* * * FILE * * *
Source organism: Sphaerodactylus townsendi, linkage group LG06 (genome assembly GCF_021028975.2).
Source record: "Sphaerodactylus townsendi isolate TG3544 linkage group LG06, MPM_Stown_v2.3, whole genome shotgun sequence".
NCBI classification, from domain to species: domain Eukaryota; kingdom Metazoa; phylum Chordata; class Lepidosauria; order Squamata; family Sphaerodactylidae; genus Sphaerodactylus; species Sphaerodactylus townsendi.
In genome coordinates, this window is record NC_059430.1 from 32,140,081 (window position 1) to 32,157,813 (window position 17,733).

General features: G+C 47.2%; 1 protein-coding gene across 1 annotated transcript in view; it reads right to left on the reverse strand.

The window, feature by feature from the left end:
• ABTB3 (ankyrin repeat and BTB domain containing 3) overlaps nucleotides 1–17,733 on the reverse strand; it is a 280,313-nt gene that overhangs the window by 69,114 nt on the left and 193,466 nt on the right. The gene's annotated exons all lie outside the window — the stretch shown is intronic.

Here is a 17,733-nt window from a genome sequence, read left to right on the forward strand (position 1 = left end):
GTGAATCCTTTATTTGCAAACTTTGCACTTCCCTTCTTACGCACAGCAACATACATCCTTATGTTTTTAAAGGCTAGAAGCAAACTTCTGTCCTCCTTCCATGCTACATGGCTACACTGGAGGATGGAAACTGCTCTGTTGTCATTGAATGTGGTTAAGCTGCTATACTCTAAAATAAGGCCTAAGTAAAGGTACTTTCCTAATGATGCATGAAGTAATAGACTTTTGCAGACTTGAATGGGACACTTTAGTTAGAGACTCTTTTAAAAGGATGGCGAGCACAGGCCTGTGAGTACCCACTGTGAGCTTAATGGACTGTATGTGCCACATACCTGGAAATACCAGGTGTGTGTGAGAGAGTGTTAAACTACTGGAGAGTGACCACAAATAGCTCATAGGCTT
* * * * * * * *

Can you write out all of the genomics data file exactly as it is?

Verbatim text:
Source organism: Sphaerodactylus townsendi, linkage group LG06 (genome assembly GCF_021028975.2).
Source record: "Sphaerodactylus townsendi isolate TG3544 linkage group LG06, MPM_Stown_v2.3, whole genome shotgun sequence".
NCBI classification, from domain to species: domain Eukaryota; kingdom Metazoa; phylum Chordata; class Lepidosauria; order Squamata; family Sphaerodactylidae; genus Sphaerodactylus; species Sphaerodactylus townsendi.
In genome coordinates, this window is record NC_059430.1 from 32,140,081 (window position 1) to 32,157,813 (window position 17,733).

General features: G+C 47.2%; 1 protein-coding gene across 1 annotated transcript in view; it reads right to left on the reverse strand.

The window, feature by feature from the left end:
• ABTB3 (ankyrin repeat and BTB domain containing 3) overlaps nucleotides 1–17,733 on the reverse strand; it is a 280,313-nt gene that overhangs the window by 69,114 nt on the left and 193,466 nt on the right. The gene's annotated exons all lie outside the window — the stretch shown is intronic.

Here is a 17,733-nt window from a genome sequence, read left to right on the forward strand (position 1 = left end):
GTGAATCCTTTATTTGCAAACTTTGCACTTCCCTTCTTACGCACAGCAACATACATCCTTATGTTTTTAAAGGCTAGAAGCAAACTTCTGTCCTCCTTCCATGCTACATGGCTACACTGGAGGATGGAAACTGCTCTGTTGTCATTGAATGTGGTTAAGCTGCTATACTCTAAAATAAGGCCTAAGTAAAGGTACTTTCCTAATGATGCATGAAGTAATAGACTTTTGCAGACTTGAATGGGACACTTTAGTTAGAGACTCTTTTAAAAGGATGGCGAGCACAGGCCTGTGAGTACCCACTGTGAGCTTAATGGACTGTATGTGCCACATACCTGGAAATACCAGGTGTGTGTGAGAGAGTGTTAAACTACTGGAGAGTGACCACAAATAGCTCATAGGCTT